After all, how can VR become an essential tool for architects if you have to hand off your BIM model to a specialist to work on? By the time you get your VR-optimised model back, the design will have evolved. For VR to become pervasive in the AEC sector, and used at the heart of design, it needs to be instant.
This is the approach taken by IrisVR whose Prospect software is specifically designed to help architects take BIM into VR in minutes. The idea is that whatever you see on screen inside your BIM software, you then see in VR. Simply press a button and the software takes care of everything: geometry optimisation, materials, lighting and all.
Enabling architects to effortlessly move between BIM and VR can truly revolutionise the way buildings are designed. At any stage of the design process, the architect can pop on a headset and instantly get a feeling of being inside the building. This simply cannot be matched by viewing a BIM model on screen.
Autodesk is also working on making VR much more accessible to architects. Project Expo is a technology preview that uses the cloud to bring BIM models from Revit into Stingray at the push of a button.
There are already signs of VR becoming pervasive in the AEC sector. AMD FirePro, for example, is currently talking to a large multinational engineering firm about putting VR on the desks of one in five of its employees. While many of the users will be designers, it is even more interesting to learn that management and implementers will also have access to VR headsets.
Head Mounted Displays (HMDs)
Virtual Reality headsets (or HMDs) have been around since the 1990s, but early models were both ridiculously expensive and offered a relatively poor user experience, due to low resolutions, modest frame rates and poor head tracking.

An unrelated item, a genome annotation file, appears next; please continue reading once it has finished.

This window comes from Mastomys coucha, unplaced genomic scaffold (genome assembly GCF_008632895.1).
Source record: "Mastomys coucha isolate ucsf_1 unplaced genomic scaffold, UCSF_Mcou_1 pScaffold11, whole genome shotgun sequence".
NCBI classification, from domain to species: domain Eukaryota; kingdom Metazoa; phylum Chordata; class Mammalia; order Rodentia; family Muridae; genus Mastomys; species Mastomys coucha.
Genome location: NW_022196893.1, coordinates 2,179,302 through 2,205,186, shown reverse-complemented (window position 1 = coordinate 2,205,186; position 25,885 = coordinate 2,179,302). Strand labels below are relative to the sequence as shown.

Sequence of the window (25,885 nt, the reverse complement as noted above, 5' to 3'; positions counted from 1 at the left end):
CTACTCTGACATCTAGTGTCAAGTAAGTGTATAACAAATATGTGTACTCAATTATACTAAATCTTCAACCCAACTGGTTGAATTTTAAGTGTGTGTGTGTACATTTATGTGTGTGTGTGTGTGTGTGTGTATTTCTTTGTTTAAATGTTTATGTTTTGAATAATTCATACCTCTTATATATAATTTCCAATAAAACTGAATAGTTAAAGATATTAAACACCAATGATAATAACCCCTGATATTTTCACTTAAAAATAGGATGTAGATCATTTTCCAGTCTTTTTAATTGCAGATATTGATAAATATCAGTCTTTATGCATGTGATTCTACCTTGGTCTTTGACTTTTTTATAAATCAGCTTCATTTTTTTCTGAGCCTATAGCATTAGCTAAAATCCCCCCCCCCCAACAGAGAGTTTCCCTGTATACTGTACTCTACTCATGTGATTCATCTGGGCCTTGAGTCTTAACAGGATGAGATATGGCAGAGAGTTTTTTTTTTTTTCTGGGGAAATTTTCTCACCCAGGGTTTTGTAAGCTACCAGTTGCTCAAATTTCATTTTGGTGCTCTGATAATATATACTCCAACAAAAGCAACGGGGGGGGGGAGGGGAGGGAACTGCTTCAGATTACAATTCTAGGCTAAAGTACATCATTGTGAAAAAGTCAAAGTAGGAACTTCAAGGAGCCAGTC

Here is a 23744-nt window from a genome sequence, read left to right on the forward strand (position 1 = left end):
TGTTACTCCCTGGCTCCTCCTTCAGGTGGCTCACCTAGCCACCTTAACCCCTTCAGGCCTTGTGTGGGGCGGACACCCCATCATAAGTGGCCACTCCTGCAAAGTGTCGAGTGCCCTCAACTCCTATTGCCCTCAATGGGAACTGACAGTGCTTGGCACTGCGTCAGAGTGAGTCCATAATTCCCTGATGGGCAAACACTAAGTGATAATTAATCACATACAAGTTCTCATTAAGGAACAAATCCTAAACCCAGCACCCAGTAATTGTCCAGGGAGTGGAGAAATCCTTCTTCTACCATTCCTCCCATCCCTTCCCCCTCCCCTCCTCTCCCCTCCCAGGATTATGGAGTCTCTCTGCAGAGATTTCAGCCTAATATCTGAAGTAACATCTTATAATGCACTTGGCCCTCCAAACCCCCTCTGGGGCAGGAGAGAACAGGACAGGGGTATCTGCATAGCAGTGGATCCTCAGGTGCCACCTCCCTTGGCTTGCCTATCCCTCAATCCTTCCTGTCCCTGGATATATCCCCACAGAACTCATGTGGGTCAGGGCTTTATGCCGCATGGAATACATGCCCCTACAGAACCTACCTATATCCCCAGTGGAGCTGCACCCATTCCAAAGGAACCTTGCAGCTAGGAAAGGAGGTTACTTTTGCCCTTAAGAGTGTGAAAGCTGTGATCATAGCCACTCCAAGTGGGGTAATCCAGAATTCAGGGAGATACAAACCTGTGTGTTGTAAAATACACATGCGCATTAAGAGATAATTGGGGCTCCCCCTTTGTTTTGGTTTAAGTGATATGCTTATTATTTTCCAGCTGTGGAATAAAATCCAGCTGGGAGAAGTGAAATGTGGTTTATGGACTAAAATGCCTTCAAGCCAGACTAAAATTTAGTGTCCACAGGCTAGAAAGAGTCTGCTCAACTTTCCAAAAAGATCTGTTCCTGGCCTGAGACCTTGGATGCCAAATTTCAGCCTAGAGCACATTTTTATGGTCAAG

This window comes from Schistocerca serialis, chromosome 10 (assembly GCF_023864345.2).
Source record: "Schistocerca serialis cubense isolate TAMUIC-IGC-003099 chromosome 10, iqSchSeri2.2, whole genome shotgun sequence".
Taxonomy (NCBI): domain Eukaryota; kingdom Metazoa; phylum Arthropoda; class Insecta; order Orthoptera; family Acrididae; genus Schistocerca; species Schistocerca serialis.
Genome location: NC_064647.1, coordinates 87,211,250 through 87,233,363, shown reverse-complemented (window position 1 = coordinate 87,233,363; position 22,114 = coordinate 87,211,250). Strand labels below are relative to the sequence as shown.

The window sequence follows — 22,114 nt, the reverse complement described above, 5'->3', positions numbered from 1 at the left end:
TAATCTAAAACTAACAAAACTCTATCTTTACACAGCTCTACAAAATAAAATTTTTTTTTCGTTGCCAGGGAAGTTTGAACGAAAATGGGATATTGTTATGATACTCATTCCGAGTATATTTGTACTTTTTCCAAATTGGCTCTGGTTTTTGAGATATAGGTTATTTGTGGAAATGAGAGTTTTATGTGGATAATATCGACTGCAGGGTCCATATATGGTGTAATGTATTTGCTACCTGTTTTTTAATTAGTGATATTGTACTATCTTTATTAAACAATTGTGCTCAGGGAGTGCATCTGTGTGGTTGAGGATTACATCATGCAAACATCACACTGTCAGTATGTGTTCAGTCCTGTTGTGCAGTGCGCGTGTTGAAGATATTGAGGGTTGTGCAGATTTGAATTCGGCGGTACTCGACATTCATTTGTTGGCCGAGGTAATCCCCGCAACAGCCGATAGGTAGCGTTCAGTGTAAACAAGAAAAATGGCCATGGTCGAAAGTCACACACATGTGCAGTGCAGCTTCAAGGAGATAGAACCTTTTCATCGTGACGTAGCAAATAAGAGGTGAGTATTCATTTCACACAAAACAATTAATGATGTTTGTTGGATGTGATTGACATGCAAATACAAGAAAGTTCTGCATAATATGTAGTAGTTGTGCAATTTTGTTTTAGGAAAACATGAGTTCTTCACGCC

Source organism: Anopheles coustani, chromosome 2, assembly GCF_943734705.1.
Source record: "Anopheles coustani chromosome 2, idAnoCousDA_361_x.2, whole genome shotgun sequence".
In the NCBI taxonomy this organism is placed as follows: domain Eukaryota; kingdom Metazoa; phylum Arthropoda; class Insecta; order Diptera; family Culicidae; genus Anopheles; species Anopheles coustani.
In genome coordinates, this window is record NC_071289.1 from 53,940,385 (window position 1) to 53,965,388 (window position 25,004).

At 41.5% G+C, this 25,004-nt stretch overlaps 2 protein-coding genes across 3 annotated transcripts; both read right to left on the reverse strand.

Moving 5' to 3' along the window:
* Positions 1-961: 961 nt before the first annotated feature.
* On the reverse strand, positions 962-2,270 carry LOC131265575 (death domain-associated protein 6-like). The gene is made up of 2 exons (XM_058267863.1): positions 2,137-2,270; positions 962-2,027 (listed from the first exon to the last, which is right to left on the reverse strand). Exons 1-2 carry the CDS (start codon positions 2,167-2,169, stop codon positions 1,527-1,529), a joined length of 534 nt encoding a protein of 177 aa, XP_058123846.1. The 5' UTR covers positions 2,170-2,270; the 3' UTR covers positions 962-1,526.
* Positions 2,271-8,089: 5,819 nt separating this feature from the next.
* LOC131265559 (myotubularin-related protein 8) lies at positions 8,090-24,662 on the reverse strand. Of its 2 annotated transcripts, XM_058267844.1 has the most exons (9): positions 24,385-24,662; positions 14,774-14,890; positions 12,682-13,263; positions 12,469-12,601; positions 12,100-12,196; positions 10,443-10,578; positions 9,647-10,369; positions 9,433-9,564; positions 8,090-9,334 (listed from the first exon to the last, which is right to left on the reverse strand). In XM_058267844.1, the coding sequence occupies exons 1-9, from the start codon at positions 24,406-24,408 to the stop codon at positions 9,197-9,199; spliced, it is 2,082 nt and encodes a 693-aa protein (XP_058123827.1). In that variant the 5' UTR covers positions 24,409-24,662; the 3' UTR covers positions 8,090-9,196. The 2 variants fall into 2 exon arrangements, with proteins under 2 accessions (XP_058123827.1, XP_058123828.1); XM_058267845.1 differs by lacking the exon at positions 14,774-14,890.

However, the games and entertainment industry is now driving the market forwards at some pace. The Oculus Rift costs just £400. The HTC Vive comes in at £700. That puts these low-cost, consumerfocused but professional-quality headsets well within the reach of mid-size and smaller architecture and engineering firms.
With both headsets, most of the heavyduty processing is carried out by a powerful PC or workstation with a high-end graphics card. The headset is tethered to the workstation by chunky USB and HDMi cables. This means the wearer has to be careful not to trip over trailing cables, although some VR setups route the cables above head height.
The headsets are quite heavy (around 0.5kg) but are padded and relatively comfortable to wear. Both feature a single 2,160 x 1,200 display, split across both eyes, which equates to a per-eye resolution of 1,080 x 1,200.
This might sound like a lot, but as you are viewing the displays up close, there is some pixellation. David Luebke, vice president of graphics research at Nvidia, says that retinal resolution is 78m pixels per eye – 60 times that of current HMDs – so there is still some way to go. And things can’t progress too quickly as graphics processing also needs keep up.
Refresh rates on the HTC Vive and Oculus Rift are incredibly high. While films and renderings give decent results at 24 frames per second (FPS), VR must run at 90 FPS – not only to reduce lag and enhance realism, but to eliminate the feeling of nausea or motion sickness experienced by some VR users.
However, the displays are only one part of the overall solution. It is the accuracy with which HMDs can track the physical position of the user’s head, so it can be synchronised with the virtual world, which makes them so powerful.
Both the Rift and Vive have rotational and positional head-tracking capabilities. This means you not only have a 360-degree view around a fixed point, controlled simply by turning your head (left, right, up and down and anywhere in between), but the user’s head is also tracked as it moves through 3D space.
This means objects will appear to move in relation to others. For example, you can shift your body to one side to look around a floor column, or lean over a balcony to see the road below – unless vertigo gets the better of you, that is!
The Oculus Rift is generally used for a seated experience. Movement is tracked by a single base-station and a gyroscope, accelerometer and magnetometer built into the headset.